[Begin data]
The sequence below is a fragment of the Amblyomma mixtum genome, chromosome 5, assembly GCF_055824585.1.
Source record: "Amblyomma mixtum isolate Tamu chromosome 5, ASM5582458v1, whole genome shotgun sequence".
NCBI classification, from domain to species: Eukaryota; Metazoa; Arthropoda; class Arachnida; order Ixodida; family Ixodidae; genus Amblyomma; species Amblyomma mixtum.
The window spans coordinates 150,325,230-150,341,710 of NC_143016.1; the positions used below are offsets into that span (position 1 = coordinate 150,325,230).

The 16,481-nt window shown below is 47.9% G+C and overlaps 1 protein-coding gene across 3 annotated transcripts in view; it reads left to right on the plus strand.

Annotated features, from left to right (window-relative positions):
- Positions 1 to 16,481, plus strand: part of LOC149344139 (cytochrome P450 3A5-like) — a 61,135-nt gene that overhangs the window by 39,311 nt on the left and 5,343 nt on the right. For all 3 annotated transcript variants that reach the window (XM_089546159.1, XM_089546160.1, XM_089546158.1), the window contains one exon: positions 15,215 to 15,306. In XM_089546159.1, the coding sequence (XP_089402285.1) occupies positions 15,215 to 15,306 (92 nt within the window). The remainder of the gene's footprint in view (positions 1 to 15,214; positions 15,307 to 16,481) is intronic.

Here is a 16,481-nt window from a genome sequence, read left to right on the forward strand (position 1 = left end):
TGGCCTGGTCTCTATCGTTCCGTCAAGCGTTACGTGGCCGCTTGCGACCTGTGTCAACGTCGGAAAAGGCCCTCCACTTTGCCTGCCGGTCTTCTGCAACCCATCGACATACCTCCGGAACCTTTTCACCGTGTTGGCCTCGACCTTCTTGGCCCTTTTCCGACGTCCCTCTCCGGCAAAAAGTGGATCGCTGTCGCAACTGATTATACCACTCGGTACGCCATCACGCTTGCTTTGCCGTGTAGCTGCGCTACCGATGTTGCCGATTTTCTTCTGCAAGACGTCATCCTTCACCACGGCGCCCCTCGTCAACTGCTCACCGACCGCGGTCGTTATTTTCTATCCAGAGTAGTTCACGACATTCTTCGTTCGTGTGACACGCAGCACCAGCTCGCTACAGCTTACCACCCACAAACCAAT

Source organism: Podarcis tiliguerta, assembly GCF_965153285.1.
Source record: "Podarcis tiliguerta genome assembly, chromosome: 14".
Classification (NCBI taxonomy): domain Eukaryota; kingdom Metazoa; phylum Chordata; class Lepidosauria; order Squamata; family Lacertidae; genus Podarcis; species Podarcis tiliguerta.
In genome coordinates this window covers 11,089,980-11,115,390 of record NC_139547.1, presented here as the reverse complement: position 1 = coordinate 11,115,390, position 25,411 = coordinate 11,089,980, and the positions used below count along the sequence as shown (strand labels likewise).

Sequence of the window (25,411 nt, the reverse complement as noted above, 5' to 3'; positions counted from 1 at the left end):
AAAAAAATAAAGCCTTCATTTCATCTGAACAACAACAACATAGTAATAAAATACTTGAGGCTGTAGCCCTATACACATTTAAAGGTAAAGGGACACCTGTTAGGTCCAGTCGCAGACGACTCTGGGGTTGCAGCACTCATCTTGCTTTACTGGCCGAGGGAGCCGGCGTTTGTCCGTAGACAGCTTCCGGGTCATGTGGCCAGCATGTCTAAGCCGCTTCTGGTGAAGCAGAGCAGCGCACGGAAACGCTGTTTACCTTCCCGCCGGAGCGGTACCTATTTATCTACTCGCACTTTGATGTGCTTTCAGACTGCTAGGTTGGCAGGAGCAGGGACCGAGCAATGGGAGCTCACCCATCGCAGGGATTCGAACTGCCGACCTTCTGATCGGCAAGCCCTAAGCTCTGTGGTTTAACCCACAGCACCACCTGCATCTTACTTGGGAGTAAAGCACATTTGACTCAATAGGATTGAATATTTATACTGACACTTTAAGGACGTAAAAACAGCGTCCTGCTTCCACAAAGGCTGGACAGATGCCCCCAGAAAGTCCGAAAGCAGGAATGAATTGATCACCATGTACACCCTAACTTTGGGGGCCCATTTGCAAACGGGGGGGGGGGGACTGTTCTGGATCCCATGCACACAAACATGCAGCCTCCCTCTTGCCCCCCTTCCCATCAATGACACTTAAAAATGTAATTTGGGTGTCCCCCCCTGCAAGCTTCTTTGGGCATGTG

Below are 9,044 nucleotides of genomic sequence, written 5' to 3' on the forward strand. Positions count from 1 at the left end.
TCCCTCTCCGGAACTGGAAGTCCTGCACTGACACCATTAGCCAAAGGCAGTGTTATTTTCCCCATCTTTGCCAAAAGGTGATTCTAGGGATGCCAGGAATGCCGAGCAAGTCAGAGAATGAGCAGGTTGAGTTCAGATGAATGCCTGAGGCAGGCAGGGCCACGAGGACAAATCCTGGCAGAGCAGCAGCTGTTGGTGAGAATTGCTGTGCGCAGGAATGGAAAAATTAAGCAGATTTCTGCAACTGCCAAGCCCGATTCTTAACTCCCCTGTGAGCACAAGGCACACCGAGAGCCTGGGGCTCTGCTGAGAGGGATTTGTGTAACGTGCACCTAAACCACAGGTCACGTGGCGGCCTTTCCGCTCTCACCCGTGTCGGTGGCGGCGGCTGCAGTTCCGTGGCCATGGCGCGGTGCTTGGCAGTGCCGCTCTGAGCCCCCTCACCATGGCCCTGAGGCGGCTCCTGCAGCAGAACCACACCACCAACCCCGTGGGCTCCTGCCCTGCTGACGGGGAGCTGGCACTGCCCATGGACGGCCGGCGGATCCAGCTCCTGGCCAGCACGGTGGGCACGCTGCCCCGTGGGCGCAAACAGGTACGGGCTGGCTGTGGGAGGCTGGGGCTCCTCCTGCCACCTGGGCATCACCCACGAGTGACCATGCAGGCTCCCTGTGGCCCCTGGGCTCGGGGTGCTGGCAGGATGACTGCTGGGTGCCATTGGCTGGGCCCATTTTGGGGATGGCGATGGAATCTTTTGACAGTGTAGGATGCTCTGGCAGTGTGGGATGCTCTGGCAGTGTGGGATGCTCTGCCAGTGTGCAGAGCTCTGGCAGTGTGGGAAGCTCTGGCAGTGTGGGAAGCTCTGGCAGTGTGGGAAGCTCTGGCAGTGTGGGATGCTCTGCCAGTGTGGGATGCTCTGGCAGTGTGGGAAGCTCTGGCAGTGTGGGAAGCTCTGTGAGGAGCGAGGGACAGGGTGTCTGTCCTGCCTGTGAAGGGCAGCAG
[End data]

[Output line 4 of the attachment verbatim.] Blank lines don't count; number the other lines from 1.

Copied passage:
The window spans coordinates 150,325,230-150,341,710 of NC_143016.1; the positions used below are offsets into that span (position 1 = coordinate 150,325,230).